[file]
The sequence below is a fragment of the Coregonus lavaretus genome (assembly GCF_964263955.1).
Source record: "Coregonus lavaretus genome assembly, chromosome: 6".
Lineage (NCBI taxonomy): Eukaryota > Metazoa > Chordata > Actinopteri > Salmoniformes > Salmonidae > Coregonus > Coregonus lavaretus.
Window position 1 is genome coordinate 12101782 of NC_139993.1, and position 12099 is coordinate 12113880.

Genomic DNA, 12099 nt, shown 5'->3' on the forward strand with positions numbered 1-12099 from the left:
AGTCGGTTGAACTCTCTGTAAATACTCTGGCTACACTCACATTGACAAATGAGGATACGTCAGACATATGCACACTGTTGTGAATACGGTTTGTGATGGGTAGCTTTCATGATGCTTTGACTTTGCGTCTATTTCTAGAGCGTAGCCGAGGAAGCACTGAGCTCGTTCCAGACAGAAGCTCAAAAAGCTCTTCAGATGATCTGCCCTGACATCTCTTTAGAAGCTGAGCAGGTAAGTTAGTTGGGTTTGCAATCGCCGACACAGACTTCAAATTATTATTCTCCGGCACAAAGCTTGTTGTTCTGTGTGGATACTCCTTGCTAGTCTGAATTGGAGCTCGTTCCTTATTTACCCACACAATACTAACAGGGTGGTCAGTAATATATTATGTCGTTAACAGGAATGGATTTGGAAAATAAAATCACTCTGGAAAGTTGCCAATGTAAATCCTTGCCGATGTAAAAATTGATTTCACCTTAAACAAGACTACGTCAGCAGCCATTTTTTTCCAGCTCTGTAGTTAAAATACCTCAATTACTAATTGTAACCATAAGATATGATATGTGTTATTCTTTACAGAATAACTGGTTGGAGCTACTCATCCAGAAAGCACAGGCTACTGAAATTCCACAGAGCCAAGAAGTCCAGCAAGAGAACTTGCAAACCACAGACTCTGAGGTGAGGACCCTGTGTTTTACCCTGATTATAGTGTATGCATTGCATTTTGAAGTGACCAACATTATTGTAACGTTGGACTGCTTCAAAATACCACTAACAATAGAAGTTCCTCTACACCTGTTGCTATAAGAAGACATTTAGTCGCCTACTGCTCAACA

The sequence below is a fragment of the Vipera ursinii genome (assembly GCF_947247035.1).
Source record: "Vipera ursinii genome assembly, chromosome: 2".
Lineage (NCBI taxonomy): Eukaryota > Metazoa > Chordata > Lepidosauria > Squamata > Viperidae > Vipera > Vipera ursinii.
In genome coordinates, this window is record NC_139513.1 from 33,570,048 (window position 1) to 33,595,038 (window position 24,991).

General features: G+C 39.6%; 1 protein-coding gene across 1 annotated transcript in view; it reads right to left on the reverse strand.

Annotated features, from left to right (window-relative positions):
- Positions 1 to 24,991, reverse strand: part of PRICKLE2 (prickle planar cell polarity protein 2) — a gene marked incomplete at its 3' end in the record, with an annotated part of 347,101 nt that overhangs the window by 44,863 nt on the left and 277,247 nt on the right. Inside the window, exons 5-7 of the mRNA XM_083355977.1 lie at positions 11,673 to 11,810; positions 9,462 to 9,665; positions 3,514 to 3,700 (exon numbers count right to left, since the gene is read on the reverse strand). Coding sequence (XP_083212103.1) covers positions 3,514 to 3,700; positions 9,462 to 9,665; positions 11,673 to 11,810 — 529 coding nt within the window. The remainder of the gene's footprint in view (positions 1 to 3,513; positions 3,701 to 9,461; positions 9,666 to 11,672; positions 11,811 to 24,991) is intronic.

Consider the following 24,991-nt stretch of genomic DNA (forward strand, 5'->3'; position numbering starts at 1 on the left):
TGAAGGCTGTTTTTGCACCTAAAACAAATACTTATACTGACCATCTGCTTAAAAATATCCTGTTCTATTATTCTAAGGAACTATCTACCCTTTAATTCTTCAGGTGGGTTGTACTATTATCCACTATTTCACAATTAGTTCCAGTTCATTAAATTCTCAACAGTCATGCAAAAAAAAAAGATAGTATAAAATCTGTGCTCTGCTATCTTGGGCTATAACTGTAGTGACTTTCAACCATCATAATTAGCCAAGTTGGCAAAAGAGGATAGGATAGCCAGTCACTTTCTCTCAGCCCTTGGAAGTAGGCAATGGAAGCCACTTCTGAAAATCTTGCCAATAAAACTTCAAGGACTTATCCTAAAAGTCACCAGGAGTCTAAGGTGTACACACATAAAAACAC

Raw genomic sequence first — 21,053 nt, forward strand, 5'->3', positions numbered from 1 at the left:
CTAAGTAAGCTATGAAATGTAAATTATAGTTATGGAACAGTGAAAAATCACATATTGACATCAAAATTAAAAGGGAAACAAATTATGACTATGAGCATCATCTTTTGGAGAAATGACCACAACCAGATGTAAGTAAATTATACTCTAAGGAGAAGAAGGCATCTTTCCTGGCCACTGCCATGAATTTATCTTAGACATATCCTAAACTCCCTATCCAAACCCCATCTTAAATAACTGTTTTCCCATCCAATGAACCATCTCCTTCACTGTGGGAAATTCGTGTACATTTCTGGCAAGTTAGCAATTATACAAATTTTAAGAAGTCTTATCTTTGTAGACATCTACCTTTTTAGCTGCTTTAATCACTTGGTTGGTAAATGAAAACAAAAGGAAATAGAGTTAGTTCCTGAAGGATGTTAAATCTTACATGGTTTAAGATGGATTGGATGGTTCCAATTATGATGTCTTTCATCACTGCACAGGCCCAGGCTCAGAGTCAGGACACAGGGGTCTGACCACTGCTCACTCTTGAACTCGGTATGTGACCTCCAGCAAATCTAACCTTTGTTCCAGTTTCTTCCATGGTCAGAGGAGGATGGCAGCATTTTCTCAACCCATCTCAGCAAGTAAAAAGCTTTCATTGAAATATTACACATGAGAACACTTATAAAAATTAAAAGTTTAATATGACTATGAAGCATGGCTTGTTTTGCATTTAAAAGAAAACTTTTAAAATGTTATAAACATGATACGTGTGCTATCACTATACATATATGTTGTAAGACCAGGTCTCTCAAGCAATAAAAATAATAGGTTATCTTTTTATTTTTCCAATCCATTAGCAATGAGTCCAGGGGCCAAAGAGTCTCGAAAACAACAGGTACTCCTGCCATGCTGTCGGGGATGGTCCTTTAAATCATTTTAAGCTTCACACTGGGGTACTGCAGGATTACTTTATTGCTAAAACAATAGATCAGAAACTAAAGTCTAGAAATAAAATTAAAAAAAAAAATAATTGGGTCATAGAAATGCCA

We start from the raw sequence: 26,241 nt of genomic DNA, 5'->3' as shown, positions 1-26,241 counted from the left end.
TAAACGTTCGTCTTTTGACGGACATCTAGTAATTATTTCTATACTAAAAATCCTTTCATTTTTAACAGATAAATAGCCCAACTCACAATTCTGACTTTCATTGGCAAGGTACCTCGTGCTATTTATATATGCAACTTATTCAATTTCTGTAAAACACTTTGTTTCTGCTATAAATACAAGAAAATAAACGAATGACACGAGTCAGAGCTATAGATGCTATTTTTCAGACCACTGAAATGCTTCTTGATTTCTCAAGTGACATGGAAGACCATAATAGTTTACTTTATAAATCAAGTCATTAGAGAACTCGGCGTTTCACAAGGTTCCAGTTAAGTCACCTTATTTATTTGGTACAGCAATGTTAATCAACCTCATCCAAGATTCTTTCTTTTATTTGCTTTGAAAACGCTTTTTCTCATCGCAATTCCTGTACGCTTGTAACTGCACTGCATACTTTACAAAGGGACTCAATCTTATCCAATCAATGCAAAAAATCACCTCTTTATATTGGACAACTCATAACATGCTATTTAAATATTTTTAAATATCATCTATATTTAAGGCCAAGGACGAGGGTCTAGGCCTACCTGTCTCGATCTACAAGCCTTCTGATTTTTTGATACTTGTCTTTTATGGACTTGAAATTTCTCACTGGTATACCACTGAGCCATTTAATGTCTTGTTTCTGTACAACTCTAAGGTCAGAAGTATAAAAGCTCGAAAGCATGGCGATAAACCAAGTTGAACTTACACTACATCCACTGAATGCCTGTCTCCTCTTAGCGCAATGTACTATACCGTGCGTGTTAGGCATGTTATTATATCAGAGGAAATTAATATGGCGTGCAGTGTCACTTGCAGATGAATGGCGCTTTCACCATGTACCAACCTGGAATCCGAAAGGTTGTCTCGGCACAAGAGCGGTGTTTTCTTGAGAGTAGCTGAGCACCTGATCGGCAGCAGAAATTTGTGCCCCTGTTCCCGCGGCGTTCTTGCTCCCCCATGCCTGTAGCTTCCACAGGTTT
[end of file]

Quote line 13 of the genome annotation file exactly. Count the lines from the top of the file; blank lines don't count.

- Positions 1 to 24,991, reverse strand: part of PRICKLE2 (prickle planar cell polarity protein 2) — a gene marked incomplete at its 3' end in the record, with an annotated part of 347,101 nt that overhangs the window by 44,863 nt on the left and 277,247 nt on the right. Inside the window, exons 5-7 of the mRNA XM_083355977.1 lie at positions 11,673 to 11,810; positions 9,462 to 9,665; positions 3,514 to 3,700 (exon numbers count right to left, since the gene is read on the reverse strand). Coding sequence (XP_083212103.1) covers positions 3,514 to 3,700; positions 9,462 to 9,665; positions 11,673 to 11,810 — 529 coding nt within the window. The remainder of the gene's footprint in view (positions 1 to 3,513; positions 3,701 to 9,461; positions 9,666 to 11,672; positions 11,811 to 24,991) is intronic.